Gastric sleeve surgery involves the resection of the stomach to reduce its capacity and limit food intake. The stomach is reduced to about 10-20% with the aim of causing early satiety and inducing weight loss. This laparoscopic surgery is one of the safest and most effective bariatric surgeries.
Before talking about the safety of gastric sleeve surgery and other bariatric surgeries, we must ask ourselves a question: How safe is an obese/morbidly obese person? What is the quality of life of a morbidly obese person? How long will a morbidly obese person live without surgical intervention to achieve weight loss?
Fontaine et al. showed in their study that when compared with a normal weight individual; the reduction in life expectancy is 22% in a morbidly obese man of 25 years of age and this represents a 12-year reduction in life expectancy.
Cardiovascular diseases (myocardial infarction and stroke) have maintained the number one position on the list of the leading causes of death globally.2 Hypertension, dyslipidemia, and diabetes which are often associated with obesity and even obesity itself, are some of the risk factors for cardiovascular diseases. With most morbidly obese people suffering from one or more of these conditions, it is clear that they are at risk of heart disease and reduced lifespan. Obesity has also been associated with various types of cancers; another leading global cause of death.
Apart from weight reduction, one of the indications for the gastric sleeve and other bariatric surgeries is to achieve resolution of the obesity-associated comorbidities. Therefore if gastric sleeve can bring about the resolution of hypertension, diabetes, dyslipidemia, etc. and prolong life by preventing cardiovascular diseases and cancers, can we then say the surgery is not safe?
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Looking at the statistics of gastric sleeve surgery over a period of 5 years showed the increasing acceptance of gastric sleeve surgery which can be an evidence of its relative safety over other bariatric surgeries. The American Society for Metabolic and Bariatric Surgery reported that in 2011, a total of 158,000 bariatric surgeries were done in the United States. The commonest surgery was laparoscopic Roux-en-Y gastric bypass (a restrictive and malabsorptive procedure) which was responsible for 36.7% of all the surgeries. Gastric banding (a restrictive procedure) came second on the list with 34.5% while gastric sleeve surgery took a distant third position (17.8%) of all bariatric procedures in the United States in 2011.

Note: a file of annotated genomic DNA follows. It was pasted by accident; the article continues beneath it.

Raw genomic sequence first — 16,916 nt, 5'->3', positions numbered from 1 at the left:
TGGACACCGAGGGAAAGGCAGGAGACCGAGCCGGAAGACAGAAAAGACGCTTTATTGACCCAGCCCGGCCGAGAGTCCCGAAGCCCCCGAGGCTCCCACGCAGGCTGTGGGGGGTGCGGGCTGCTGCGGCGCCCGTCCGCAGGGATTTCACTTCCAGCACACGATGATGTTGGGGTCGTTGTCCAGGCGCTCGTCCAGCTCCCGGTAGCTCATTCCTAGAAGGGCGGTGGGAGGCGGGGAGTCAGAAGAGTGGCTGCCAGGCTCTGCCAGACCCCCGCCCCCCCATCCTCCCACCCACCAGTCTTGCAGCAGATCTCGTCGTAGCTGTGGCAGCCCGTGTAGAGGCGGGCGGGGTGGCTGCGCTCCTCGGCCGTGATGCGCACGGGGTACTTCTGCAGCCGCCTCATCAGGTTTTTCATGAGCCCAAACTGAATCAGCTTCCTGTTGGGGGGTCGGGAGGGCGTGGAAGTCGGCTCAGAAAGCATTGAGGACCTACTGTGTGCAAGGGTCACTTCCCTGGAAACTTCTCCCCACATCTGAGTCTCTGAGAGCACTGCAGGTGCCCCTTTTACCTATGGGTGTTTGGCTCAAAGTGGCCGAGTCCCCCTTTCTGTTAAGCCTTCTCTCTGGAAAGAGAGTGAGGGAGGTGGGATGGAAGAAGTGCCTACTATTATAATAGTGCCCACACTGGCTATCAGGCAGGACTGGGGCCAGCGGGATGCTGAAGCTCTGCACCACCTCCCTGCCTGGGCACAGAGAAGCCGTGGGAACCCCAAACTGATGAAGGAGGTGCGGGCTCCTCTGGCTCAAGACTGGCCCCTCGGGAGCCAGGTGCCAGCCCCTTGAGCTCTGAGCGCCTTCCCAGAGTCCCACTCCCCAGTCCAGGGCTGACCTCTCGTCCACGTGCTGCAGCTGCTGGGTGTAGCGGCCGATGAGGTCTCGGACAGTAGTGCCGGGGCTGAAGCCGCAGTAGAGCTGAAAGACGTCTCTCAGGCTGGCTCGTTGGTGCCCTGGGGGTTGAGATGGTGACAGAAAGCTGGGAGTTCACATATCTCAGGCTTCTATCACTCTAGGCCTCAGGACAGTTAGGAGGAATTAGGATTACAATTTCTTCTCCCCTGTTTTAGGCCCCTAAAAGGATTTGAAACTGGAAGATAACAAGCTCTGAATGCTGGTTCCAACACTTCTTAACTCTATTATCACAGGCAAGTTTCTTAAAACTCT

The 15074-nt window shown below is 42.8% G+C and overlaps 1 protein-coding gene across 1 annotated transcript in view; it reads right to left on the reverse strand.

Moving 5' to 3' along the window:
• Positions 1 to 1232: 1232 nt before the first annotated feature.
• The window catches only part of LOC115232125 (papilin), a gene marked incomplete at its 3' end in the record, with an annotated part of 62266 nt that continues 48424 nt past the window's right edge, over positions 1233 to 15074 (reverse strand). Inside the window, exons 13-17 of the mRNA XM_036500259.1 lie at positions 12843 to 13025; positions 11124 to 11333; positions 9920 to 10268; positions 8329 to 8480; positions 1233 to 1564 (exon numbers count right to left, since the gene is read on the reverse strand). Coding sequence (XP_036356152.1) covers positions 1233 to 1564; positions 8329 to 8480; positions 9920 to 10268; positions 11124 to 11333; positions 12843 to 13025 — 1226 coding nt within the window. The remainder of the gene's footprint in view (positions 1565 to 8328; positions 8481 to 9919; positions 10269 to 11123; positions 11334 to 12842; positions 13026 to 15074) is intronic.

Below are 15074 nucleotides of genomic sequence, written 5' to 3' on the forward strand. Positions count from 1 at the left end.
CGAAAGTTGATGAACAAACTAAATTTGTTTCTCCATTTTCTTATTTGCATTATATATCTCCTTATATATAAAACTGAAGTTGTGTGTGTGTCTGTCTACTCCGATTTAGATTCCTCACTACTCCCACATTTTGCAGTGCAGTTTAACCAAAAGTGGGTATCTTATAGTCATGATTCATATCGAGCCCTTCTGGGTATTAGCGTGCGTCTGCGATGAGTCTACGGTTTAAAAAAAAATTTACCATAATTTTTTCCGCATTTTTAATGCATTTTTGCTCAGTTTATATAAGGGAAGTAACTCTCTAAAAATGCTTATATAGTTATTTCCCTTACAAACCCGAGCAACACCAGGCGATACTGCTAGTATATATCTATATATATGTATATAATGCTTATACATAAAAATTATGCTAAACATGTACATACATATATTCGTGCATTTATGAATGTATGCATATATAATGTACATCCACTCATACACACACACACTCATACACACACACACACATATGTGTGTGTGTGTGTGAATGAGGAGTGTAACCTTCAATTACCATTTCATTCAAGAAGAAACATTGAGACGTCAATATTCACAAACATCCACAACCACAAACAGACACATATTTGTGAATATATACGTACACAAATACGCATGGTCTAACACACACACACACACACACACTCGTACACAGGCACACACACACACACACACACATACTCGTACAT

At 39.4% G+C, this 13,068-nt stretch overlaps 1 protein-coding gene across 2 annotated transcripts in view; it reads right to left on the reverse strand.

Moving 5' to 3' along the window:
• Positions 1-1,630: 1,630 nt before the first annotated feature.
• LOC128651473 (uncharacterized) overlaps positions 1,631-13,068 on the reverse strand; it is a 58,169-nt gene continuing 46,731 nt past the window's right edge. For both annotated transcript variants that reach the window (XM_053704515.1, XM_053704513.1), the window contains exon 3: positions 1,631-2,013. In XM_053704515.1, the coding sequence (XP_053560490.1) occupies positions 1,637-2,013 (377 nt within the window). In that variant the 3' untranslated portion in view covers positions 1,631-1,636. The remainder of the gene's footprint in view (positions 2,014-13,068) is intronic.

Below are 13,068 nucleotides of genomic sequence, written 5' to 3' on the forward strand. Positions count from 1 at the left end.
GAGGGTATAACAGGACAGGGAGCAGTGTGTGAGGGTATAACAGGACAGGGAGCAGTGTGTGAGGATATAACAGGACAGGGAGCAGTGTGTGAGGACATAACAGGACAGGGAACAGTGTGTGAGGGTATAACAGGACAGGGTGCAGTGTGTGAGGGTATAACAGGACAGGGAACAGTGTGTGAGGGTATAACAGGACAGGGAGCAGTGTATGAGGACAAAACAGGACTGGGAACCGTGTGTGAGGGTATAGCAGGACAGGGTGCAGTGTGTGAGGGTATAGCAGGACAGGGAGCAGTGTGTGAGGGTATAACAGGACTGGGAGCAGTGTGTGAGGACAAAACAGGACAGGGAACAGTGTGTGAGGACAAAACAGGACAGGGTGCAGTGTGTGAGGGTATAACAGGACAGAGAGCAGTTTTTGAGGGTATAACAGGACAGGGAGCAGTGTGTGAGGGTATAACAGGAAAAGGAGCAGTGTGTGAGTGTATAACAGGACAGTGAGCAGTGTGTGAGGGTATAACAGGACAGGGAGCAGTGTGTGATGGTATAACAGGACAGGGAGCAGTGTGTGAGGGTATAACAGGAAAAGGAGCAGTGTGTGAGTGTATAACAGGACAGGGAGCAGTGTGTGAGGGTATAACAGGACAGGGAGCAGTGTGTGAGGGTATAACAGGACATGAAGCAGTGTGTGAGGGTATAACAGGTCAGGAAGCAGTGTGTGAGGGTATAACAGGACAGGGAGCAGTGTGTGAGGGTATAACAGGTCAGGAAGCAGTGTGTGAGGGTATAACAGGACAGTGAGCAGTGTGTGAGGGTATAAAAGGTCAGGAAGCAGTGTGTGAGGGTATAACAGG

In 2015, a total of 196,000 bariatric surgeries were done in the United States. However gastric sleeve surgery came first on the list, accounting for 51.7% of all the bariatric surgeries. Laparoscopic Roux-en-Y gastric bypass came second while gastric banding came third (23.1% and 5.7% respectively). This is a clear demonstration of the degree of effectiveness and safety of gastric sleeve surgery for the treatment of obesity over other bariatric surgeries.
A study conducted by Barzin et al. comparing the safety of gastric sleeve with gastric bypass over a 12 month period showed that the operation and anesthesia time was shorter for the gastric sleeve and the rate of early complications was also lesser in gastric sleeve surgery group (4.2% vs. 8%).
In another study conducted by Smith et al. a review of outcomes of bariatric surgeries in ten different centers over a period of 5years was performed. This was based on the fact that mortality (death) following bariatric surgery is rare and a single center (hospital) cannot draw any reasonable conclusion on the mortality associated with bariatric surgeries based her data alone. The number of patients that died within 30 days of surgery was recorded, and the causes of death analyzed. The ten centers are listed below:
University of Pittsburgh Medical Center (Pennsylvania), New York-Presbyterian Hospital (New York and New Jersey), East Carolina Medical Center (North Carolina), the MeritCare Health Systems through the Neuropsychiatric Research Institute (North Dakota), Sacramento Bariatric (California), University of Washington Medical Center or Virginia Mason Medical Center (Washington), and Oregon Health and Sciences University or Legacy Good Samaritan Hospital (Oregon).
Among 6, 118 patients who had their first bariatric surgery, 18 deaths (0.3%) were recorded within 30 days post-surgery. Sepsis was number one on the list of the causes of death. This was closely followed by cardiac and pulmonary causes respectively. However, only two deaths out of the 18 deaths occurred following gastric sleeve surgery. This demonstrated the safety of gastric sleeve surgery.
In conclusion, obesity itself constitutes a risk for any surgery. Delay in postoperative recovery from anesthesia and poor wound healing are some of the unwanted events associated with obesity. Thus, the safety of gastric sleeve surgery can only be understood in the context of the risks associated with obesity and its comorbidities and the benefits that would be derived from gastric sleeve surgery. Any risk attributed to gastric sleeve surgery can also be presumed to be marginally due to obesity itself and not the surgery.
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